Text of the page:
Dam Construction Nears Completion with Dredging Levels Falling Short

Photo Karen Graham.
A crane gently lifts the new pedestrian walkway over the Millbrook Dam last month, setting it directly over the waiting bolts with surgical precision.

In his report to Council on December 17th,  ORCA CAO Dan Marinigh reported on the progress of this significant capital project.

The good news is the project is on budget and the construction activities are nearing completion for the year.  Due to unusual November weather, the final stages of the project are delayed until next spring, including the hardening of the earthen dam and the remediation of the construction site near the entrance to the trail.

Last month, the pedestrian crossway over the spillway was installed with surgical precision orchestrated by the contractor, Facca Inc.  A crane lifted the steel bridge over the dam and gently laid it directly onto the waiting bolts with less than 1/8th of an inch of wiggle room.

Dredging activities have been challenging throughout the project.  As previously reported, the technology employed by the contractor did not perform as expected; in fact the equipment stirred up the targeted sediment, further saturating it with water and making its removal extremely difficult.   The dam construction itself required the removal of approximately 750 cubic meters of sediment which was completed in April.  In response to public requests, in the project tender the township included a contract for additional sediment removal to bring pond water to a greater depth. Facca Inc. also bid on this ancillary dredging contract on a performance basis for up to 15,000 cubic meters to be removed at $24 per cubic meter for a maximum cost of $350,000.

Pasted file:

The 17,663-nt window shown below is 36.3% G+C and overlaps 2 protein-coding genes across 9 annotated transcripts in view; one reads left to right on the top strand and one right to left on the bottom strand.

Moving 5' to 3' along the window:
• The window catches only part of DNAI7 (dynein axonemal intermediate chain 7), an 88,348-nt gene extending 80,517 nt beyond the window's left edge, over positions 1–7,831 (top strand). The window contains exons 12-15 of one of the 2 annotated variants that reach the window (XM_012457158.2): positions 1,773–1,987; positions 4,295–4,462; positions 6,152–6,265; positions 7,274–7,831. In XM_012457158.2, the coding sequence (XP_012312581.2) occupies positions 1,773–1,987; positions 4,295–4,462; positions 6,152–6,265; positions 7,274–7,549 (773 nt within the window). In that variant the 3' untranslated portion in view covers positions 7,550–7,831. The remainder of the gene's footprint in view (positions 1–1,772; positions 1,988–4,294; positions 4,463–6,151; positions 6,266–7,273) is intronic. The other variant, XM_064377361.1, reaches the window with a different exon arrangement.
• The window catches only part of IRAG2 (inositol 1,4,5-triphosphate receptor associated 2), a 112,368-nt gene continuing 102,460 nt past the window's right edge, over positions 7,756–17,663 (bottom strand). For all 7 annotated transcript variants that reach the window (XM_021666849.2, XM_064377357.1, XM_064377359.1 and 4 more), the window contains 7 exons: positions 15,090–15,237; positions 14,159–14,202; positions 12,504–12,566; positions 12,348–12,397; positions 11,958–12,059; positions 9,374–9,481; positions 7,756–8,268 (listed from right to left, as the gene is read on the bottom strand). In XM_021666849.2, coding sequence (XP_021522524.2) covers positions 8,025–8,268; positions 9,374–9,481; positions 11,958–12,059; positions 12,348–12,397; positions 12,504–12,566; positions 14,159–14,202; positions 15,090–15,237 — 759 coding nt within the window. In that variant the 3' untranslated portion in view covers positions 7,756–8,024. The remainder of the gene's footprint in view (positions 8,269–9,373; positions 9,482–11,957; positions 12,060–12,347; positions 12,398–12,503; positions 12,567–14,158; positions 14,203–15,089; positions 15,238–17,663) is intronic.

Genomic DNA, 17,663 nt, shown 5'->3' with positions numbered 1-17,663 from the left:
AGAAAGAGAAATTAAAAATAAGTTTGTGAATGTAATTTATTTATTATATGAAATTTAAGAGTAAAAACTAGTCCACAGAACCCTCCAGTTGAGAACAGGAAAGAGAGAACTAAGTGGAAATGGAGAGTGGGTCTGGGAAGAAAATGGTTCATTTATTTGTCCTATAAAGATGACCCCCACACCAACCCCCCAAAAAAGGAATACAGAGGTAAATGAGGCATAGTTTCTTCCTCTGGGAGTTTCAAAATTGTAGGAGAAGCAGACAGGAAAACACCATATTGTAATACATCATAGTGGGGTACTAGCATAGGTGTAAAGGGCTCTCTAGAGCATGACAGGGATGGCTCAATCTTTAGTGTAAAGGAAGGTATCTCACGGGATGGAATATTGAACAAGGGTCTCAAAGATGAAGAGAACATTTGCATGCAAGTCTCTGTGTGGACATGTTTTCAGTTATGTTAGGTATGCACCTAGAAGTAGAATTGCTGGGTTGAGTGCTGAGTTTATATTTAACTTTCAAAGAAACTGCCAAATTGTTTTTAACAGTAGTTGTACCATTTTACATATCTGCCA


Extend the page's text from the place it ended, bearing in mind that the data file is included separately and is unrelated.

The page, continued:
While the rate of extraction improved as the dredging activities continued and were extended to mid-December, Marinigh explained that the contractor expected to remove slightly more than half of the projected volume when the season wrapped up in December.  The terms of the contract were to remove the sediment on a “best efforts” basis, as the project priority was the dam itself.   With roughly 8,000 cubic meters expected to be removed, the township will pay out $192,000 on this portion of the contract.

Representatives of the SavetheDamMillPond group were on hand to request that dredging activities continue with or without the current contractor, Facca Inc. to the original 15,000 cubic meter level.  Spokesperson Rob Ross suggested that continuing to dredge while the area remained an active construction site was the best way to ensure the pond was rehabilitated and water depth was restored to more historic levels.  The water on the west side of the pond is now only a few inches deep, allowing geese and ducks to walk rather than swim near the pond surface.

Marinigh’s explanation that the construction project had required nine permits intensified the feeling that time was of the essence amongst the dredging proponents, who suggested that if dredging activities continued, these permits might be extended to avoid having to start the approval process again next year.

SavetheDamMillPond member Alex Bushell indicated that the group had spoken to an alternate contractor who might be willing to continue to dredge the pond.  Given Facca’s experience, it is unlikely they would be interested in returning next year for another round of dredging unless it was at a much higher contracted rate.

Council agreed to have staff meet with the group representatives to explore the options for continued dredging to get closer to the original sediment removal target.  KG

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